App settings often have mysterious sounding options in them. And webhooks is probably one of them.
If you’re not familiar with this term, then it’s time you learn about it. Webhooks can make it easier for you to manage the various apps for business or personal use.
Sounds pretty neat, huh? Let’s take a closer look.
What are Webhooks?
Webhooks are custom callbacks – a type of executable code – sent from one app to another over the web. Also called reverse APIs, they send automated data or messages to designated apps when a specific “something” happens on your app.
The concept of webhooks first came about in 2007, when Jeff Lindsay and other developers were thinking about a better way to retrieve information. The term is an amalgamation of hook, which in programming language is a function triggered by an event, and web, because it works over HTTP.
Webhooks may be in JSON, form-encoded serialization, or XML form, depending on the particular app.
In case you’re wondering why the “over the web” thing seems like a big deal, it’s because it is. Executable files usually run only in a computer, and not in web-based applications. Most browsers don’t allow this for security reasons.
Webhooks are different because users get a random, unique URL to send data to, so it’s hard to intercept. Also, most webhooks require a client “secret” (something like a password or token) when you set them up for your app to verify requests and messages.
How does it work?
Webhooks are simple connections between two applications. When a specified event happens in one application, i.e., a new, registered user on your website, it will send a message to another application (identified by a webhook URL).
That message is called a payload, and it would include some pertinent data about the event, i.e., the name of a new user. The recipient will then send back an acknowledgment of the message to the sender using an HTTP status code.
Why use webhooks?
The best way to describe the benefit of webhooks is convenience. Before there were webhooks, the only way you could know if something new happened in one of your apps is to check it manually.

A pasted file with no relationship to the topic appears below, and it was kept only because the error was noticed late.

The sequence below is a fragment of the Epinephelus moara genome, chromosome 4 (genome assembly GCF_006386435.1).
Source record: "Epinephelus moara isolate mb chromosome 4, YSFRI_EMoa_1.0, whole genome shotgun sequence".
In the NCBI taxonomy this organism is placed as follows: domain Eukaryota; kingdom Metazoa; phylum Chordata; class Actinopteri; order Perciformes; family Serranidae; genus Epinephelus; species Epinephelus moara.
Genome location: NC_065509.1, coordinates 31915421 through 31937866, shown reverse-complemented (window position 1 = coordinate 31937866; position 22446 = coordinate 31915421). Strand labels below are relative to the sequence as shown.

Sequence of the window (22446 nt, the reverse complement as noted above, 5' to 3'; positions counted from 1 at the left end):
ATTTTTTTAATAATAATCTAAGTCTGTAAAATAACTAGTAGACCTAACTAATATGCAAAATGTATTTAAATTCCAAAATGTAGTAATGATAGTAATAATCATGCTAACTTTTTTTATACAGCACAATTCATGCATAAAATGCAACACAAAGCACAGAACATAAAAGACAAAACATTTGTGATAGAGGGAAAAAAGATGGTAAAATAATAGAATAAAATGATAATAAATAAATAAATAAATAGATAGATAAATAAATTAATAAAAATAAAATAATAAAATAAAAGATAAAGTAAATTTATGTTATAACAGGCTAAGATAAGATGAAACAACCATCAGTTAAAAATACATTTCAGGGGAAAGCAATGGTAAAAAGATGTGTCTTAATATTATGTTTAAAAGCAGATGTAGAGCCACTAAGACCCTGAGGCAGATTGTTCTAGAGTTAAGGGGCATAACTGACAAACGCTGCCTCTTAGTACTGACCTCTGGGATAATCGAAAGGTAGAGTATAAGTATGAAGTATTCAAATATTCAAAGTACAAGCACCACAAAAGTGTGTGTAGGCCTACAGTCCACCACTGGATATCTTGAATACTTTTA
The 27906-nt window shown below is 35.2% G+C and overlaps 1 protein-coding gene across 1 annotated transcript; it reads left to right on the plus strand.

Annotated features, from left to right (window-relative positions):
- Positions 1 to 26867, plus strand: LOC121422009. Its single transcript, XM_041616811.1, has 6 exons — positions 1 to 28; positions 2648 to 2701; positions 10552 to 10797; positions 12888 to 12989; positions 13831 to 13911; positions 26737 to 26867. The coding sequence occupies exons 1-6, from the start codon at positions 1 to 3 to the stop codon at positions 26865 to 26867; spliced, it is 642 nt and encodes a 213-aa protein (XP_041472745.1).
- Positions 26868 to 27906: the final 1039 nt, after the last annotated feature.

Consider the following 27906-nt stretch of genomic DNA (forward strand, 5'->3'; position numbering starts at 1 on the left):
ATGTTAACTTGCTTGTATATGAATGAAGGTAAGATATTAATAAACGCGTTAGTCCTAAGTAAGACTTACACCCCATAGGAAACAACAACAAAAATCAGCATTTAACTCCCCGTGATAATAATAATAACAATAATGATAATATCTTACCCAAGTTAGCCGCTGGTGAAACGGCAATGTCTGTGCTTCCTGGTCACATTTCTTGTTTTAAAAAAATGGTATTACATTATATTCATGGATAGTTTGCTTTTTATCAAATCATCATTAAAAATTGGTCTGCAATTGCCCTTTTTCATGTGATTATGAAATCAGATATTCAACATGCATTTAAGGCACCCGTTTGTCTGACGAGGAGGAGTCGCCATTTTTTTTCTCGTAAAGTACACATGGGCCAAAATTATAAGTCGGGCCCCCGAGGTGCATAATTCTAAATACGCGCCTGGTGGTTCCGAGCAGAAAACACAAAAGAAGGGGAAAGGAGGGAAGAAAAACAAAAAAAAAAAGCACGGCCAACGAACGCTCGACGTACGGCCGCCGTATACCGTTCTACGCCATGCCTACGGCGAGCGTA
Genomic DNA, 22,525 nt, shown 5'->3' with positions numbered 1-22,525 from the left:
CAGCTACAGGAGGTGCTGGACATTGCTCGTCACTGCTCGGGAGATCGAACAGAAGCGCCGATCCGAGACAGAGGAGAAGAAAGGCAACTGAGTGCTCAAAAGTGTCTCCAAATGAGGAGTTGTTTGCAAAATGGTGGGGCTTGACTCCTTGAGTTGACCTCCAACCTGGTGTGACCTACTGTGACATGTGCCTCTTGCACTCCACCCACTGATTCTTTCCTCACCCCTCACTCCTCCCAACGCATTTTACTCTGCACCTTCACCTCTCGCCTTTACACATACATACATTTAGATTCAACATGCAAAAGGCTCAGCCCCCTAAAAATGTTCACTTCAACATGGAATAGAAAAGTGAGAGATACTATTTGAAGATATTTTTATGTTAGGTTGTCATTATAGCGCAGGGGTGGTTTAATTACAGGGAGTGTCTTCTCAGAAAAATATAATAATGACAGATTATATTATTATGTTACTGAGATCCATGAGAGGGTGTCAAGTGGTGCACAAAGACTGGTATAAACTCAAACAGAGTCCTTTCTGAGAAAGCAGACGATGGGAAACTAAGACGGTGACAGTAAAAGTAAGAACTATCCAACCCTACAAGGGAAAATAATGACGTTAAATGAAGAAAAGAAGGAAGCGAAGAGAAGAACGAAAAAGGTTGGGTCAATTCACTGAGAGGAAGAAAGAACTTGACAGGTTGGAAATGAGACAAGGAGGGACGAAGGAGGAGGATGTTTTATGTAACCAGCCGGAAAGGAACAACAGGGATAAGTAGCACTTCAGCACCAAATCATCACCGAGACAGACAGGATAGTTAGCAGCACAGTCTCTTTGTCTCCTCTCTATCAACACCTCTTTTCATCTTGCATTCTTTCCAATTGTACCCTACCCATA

The term for this is polling, and it took up time and money since you had to keep the app active at all times or launch it to check for changes in it.
With webhooks, this is no longer necessary. Webhooks automatically send messages or data to different apps for events you specify. Most web development platforms such as HubSpot provide assistance in creating webhooks for apps you integrate into your site.
Another reason for using webhooks is customer recall. You’ve probably received similar messages on your mobile device or computer from Facebook or LinkedIn about new posts or messages on your profile.
Social network platforms are very good at using webhooks, which is why people spend so much time on them. The reminders keep them at the top of their audience's mind.
Webhooks You've Probably Seen
An excellent example of this type of communication is push notifications for new mail. You can configure your email account to send push notifications whenever you get a new email, even if your email app isn’t open.
This way, you know in real time (unless you’re offline) when you get new messages without having to check your app.
Another example is setting up your invoice or accounting app to record whenever you get a payment from PayPal. The platform has IPN settings (Instant Payment Notifications) where you can put in the webhook URL of your app, which you can configure to send you a message when it receives a payload from PayPal.
Webhooks are a great way to make your apps “talk” to each other and keep you updated at all times. This is especially important if you’re running a business.
So it’s a good idea to set them up for your apps ASAP.
Unfortunately, it’s not at all easy for the tech novice to configure webhooks with any degree of confidence. It might be a good idea to have a professional web developer set this up for you.